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Scientists Clarify Underlying Mechanisms on Physicochemical Interaction between Titanium Dioxide Nanoparticles and As(III)

Dec 22, 2017     Email"> PrintText Size

Aimed at the trivalent arsenic (As(III)) which is highly toxic and widely distributed in the environment, Prof. XU An and Prof. ZHAO Guoping’s joint group in Institute of Technical Biology and Agricultural Engineering, Hefei Institutes of Physical Science, managed to explain the combined genotoxicity of titanium dioxide nanoparticles (TiO2 NPs ) and As(III).

Moreover, they also clarified the underlying mechanism by using the in vitro human-hamster hybrid (AL) cells which are highly sensitive in detection of gene mutations.

As a typical representative of metal oxide nanomaterials, TiO2 NPs are among the first metal oxide nanoparticles that were made commercially available to a wide variety of applications in materials, energy, electronics, biomedicine, environmental protection and other fields.

Due to their unique properties, such as a large surface area-to-volume ratio, high surface reactivity, and excellent affinity, TiO2 NPs have shown great advantages in the application of pollutants' removal and detection, which may afford a good opportunity for TiO2 NPs to interact with pollutants in the natural environment.

However, the interaction between TiO2 NPs and pollutants in the environment remains unclear, the effects and the mechanisms of TiO2 NPs on the fate, behavior, and bioavailability of pollutants are still need to be further studied.

In this study, the results showed that As(III) mainly interacted with TiO2 NPs by competitively occupying the sites of hydroxyl groups on the surface of TiO2 NP aggregates, resulting in more aggregation of TiO2 NPs.

Although TiO2 NPs at concentrations used in the study had no cytotoxic or genotoxic effects on cells, they efficiently increased the genotoxicity of As(III) in AL cells.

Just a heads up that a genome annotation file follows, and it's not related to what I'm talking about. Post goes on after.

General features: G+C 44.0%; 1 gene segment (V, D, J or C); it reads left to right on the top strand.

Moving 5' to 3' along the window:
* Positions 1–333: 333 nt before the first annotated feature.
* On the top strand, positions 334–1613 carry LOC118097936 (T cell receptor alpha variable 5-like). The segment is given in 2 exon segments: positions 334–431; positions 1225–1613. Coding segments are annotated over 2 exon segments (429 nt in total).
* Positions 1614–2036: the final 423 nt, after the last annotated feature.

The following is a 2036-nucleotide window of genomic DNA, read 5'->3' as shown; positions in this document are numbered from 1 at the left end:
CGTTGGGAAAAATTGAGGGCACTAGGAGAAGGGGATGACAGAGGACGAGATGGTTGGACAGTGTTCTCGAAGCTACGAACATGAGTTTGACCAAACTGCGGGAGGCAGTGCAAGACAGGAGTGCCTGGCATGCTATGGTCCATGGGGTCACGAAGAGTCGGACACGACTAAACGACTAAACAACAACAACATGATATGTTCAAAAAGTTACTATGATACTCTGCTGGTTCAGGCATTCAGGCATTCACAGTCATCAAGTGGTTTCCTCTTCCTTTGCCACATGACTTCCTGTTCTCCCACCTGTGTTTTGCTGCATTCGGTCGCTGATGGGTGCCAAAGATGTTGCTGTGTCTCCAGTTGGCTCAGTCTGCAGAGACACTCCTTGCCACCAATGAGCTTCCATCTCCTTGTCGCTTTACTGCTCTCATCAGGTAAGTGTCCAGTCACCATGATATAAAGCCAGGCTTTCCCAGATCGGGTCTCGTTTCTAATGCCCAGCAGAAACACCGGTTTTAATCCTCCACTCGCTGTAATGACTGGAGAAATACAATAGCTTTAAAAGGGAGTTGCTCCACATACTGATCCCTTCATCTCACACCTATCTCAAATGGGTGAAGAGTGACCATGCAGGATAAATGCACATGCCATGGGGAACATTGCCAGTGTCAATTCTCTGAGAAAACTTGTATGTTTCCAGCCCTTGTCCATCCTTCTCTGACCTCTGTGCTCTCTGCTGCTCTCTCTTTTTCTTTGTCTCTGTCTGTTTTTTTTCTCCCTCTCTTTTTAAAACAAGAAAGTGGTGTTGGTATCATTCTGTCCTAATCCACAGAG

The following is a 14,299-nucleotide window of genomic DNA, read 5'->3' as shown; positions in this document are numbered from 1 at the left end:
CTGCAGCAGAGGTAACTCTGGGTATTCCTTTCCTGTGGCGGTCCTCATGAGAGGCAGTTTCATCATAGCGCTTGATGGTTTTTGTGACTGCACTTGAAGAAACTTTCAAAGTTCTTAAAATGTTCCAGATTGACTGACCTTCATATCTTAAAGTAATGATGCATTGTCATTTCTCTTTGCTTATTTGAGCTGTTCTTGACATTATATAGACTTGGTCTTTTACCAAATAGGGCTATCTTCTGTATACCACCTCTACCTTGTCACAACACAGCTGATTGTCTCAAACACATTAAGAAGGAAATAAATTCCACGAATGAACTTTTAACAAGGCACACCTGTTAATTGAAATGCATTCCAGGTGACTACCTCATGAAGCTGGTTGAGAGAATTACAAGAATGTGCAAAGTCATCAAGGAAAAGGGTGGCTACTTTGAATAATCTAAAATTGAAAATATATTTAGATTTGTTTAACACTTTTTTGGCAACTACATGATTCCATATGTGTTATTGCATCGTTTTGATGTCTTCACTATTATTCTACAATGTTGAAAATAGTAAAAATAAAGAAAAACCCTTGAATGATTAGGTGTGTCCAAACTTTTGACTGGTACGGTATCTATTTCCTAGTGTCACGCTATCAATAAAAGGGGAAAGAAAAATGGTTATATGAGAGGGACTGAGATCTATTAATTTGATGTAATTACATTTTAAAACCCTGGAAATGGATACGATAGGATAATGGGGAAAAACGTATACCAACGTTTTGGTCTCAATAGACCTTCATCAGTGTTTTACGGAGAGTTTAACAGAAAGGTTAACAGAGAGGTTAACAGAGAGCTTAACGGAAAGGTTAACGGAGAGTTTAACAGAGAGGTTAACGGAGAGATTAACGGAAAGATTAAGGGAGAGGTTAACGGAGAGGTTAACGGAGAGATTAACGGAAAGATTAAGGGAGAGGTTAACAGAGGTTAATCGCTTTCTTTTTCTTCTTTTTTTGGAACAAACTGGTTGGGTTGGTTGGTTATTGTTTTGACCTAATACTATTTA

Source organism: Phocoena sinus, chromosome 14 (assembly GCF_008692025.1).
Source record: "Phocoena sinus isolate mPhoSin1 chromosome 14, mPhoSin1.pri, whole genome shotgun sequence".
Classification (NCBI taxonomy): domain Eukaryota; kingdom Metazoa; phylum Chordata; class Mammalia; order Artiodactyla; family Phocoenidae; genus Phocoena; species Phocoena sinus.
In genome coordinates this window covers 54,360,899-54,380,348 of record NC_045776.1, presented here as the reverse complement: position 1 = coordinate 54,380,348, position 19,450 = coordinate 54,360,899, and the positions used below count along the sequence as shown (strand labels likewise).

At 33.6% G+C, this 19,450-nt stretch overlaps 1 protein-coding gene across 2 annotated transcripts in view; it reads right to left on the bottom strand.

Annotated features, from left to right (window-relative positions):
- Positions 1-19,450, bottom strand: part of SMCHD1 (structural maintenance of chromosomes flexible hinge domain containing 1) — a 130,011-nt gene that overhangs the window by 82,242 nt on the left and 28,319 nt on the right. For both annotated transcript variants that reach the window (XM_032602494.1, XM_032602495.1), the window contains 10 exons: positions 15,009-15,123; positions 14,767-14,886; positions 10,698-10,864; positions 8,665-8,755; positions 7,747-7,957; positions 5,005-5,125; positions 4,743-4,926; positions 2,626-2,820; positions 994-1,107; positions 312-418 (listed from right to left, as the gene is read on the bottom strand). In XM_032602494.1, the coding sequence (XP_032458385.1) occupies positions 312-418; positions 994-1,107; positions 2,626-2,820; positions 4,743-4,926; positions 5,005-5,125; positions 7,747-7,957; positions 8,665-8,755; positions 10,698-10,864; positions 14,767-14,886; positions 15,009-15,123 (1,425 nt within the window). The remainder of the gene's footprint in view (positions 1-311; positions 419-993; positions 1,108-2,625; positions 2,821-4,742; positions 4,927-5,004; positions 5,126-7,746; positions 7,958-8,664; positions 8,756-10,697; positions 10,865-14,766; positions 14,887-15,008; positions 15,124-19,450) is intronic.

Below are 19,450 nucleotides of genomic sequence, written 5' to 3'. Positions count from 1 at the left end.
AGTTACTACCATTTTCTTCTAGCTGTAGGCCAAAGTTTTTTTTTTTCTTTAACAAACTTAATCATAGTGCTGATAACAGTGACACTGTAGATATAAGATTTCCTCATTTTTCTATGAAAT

The synergistic genotoxicity of TiO2 NPs and As(III) was partially inhibited by various endocytosis pathway inhibitors while it was completely blocked by an As(III)-specific chelator.

Using a mitochondrial membrane potential fluorescence probe, a reactive oxygen species (ROS) probe together with mitochondrial DNA-depleted ρ0 AL cells, this research discovered that mitochondria were essential for mediating the synergistic DNA-damaging effects of TiO2 NPs and As(III).

This study provides novel mechanistic proof that TiO2 NPs enhanced the genotoxicity of As(III) via physicochemical interactions, which were mediated by mitochondria dependent ROS.

The research also provides new experimental evidence and ideas for assessing the combined pollution risks of nanomaterials and other pollutants in the environment.

The above findings were published in journal Nanotoxicology titled "Amplification of arsenic genotoxicity by TiO2 nanoparticles in mammalian cells: new insights from physicochemical interactions and mitochondria".

This work was supported in part by grants from National Program on Key Basic Research Project (973 Program), Strategic Leading Science & Technology Program (B), National Natural Science Foundation of China grants and The Major/Innovative Program of Development Foundation of Hefei Center for Physical Science and Technology, et al.

 

Schematic diagram illustrating the mechanism of the synergistic genotoxicity caused by TiO2 NPs and As(III). (Image by WANG Xinan) 

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(Editor: ZHANG Nannan)

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